HORIZON WEST — Carrie Landis takes a lot of pride in the menu she has created for 33 & Melt, a grilled cheese bar on the ground floor of The Retreat at Windermere in Summerport Village.
So much pride, actually, that when the new restaurant opened in June, she took it upon herself to make all the sandwiches for the first two months — all 4,076 of them. That experience allowed her to get an even better feel for the menu she had created, making improvements where needed.
Even more impressive: Although her co-owner and husband, Matt, comes to the business with decades of experience in the hospitality industry at places such as Hard Rock Cafe and Seasons 52, Carrie’s background in the industry isn’t what one would expect.
“I was a mom,” the Summerport resident said with a laugh. “I was professional mom. I’ve always enjoyed cooking, and I’ve always enjoyed going out to eat.”
Together, the two have combined their respective strengths into a business that has a growing following and has earned rave reviews on forums like Yelp! and the popular “Winter Garden — Rants, Raves, and reviews” Facebook group.
The secret, Matt said, is putting an emphasis on culinary creativity with a tried-and-true favorite.
“Carrie came up with an amazing menu that blended both comfort — grilled cheese, what’s more comforting than grilled cheese and tomato soup? — and then she put in gourmet elements to it,” Matt said. “We ended up with a comfort concept with a gourmet touch to it.”
What’s more, the menu — which offers appetizers like the popular “Pizza Fries” and the ability to customize your own grilled cheese melt — also has signature sandwiches of a variety that hopes to please food lovers of all kinds with melts such as The Porkster (Kansas City BBQ pulled pork), Buffalo Blue (buffalo chicken), Fuggedaboutit (pepperoni pizza) and the Slowpoke Rodriguez (fiesta taco beef).
“Even if somebody is not in the mood for a classic grilled cheese, we can still accommodate them,” Carrie said.
Other sandwiches feature gourmet touches such as brie, cran-raspberry preserves, smoked gouda and stone-ground mustard. Bread is delivered fresh daily.
The Landises settled on the location in Summerport, which they live above in The Retreat’s apartments, because of the growth of the area. After living in the Dr. Phillips/Williamsburg area previously, the couple believes they have set roots in the right place at the right time.
“It was exactly what we wanted,” Matt said. “We wanted to be part of a community with a local feel and to use local merchants. … We’ve seen the community grow leaps and bounds in the past few years. … It’s really terrific.”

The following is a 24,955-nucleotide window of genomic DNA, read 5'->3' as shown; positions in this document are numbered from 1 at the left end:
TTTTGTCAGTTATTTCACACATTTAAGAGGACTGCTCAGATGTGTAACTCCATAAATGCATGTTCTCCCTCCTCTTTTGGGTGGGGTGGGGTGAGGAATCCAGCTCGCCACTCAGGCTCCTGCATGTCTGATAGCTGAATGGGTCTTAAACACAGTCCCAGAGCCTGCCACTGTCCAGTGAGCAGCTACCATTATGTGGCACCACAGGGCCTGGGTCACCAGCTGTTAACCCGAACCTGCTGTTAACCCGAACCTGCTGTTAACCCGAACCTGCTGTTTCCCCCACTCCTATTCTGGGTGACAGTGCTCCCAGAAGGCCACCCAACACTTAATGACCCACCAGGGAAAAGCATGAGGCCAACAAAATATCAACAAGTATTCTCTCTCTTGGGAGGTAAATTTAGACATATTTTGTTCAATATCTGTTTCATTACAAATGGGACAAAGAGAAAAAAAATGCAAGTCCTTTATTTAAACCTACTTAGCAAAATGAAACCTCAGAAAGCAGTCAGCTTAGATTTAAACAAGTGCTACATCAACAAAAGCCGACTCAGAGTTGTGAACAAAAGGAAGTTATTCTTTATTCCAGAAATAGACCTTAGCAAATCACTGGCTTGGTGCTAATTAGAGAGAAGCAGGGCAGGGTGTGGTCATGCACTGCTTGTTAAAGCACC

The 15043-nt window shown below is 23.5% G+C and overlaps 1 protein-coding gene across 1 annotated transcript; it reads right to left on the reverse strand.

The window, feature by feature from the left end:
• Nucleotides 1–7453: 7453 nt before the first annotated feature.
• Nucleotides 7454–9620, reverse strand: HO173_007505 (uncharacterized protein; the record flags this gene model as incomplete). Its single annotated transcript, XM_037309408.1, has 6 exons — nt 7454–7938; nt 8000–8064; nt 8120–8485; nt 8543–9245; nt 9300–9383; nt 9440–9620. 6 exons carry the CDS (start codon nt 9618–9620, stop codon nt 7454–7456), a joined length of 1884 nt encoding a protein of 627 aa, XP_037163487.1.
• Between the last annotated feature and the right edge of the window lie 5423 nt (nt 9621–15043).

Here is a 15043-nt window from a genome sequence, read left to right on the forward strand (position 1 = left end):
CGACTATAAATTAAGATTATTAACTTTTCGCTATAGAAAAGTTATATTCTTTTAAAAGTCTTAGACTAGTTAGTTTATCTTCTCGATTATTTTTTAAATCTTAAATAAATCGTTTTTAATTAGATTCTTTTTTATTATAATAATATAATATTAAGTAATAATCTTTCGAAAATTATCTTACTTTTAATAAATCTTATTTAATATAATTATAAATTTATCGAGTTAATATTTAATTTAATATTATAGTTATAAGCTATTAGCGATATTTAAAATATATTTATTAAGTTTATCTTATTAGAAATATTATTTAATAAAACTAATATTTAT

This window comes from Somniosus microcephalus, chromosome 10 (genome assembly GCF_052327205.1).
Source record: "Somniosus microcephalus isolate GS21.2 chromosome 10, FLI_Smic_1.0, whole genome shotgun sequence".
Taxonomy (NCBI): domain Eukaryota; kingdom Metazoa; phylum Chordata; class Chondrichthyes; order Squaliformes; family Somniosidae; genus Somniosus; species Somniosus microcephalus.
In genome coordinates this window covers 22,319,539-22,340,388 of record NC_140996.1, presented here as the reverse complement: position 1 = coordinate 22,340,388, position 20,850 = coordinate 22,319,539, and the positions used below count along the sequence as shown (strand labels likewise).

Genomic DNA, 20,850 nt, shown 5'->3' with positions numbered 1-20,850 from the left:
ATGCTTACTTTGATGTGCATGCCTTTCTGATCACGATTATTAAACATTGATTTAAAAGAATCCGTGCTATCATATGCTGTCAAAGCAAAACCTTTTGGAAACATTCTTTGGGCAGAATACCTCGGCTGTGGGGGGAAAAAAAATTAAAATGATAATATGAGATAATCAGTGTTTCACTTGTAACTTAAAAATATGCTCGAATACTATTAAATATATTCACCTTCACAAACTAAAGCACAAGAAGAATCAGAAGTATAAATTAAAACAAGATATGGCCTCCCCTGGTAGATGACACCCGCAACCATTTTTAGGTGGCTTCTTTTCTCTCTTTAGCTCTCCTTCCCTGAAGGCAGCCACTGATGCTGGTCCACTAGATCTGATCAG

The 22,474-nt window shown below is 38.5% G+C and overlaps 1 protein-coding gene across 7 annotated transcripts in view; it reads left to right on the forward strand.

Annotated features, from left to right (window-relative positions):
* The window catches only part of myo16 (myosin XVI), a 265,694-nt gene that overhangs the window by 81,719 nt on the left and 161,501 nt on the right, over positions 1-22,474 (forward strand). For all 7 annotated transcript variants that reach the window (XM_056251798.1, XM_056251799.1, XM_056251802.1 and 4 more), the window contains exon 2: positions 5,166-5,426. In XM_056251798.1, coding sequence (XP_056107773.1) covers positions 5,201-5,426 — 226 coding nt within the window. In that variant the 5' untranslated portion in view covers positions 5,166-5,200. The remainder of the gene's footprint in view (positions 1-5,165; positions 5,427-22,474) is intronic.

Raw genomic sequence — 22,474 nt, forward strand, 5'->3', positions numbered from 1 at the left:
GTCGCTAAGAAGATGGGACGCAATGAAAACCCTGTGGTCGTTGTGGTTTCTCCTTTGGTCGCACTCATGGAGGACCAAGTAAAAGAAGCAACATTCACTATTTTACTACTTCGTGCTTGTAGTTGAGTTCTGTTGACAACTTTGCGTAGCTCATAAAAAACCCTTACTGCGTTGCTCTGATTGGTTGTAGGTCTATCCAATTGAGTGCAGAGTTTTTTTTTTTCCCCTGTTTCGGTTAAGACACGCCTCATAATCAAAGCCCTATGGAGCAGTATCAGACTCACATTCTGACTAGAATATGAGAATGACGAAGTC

Those local merchants include Central Florida-based breweries such as Crooked Can and Orlando Brewing, whose brews can be found on 33 & Melt’s rotating tap.
Thanks to the business’ growth, Carrie doesn’t have spend her evenings in the kitchen anymore. She and Matt make sure to greet customers while their three sons, two kitchen employees and a rotating waitstaff help man the operation.
In addition to the quality of the food, Matt and Carrie have also worked hard to create an inviting, neighborhood-hangout feel at 33 & Melt where guests often compliment the music selection — a blend of 1980s, 1990s and contemporary tunes that keep the spirit lively and upbeat.
Matt said the restaurant exceeded sales expectations on the first day it opened — and has done so every day since.
As for Carrie, the one who created all of the melts, picking a favorite isn’t easy.
“That’s like picking a favorite child,” she said with a smile. “It’s really difficult. I like them all.”
WHAT’S IN A NAME?
Although the “Melt” part of the name 33 & Melt might be obvious, alluding to the melty-grilled cheese sandwiches the restaurant is known for, the 33 might be a mystery to some.
“(The number) 33 came from the year 1933 — the year the 21st Amendment was ratified and expelled Prohibition,” Matt says. “After we got our special exception (to serve alcohol), we were driving home and Carrie said, ‘Boy, it’s like Prohibition ended.’ We giggled and Googled some facts about it.”
The couple’s search led to their deciding on a prohibition theme for the restaurant, with Edison Lightbulbs and steel accents to give it an urban and industrial feel. Fonts on the menu have a typeface from Prohibition times, and even the sandwich names are tied into the theme.
Contact Steven Ryzewski at [email protected].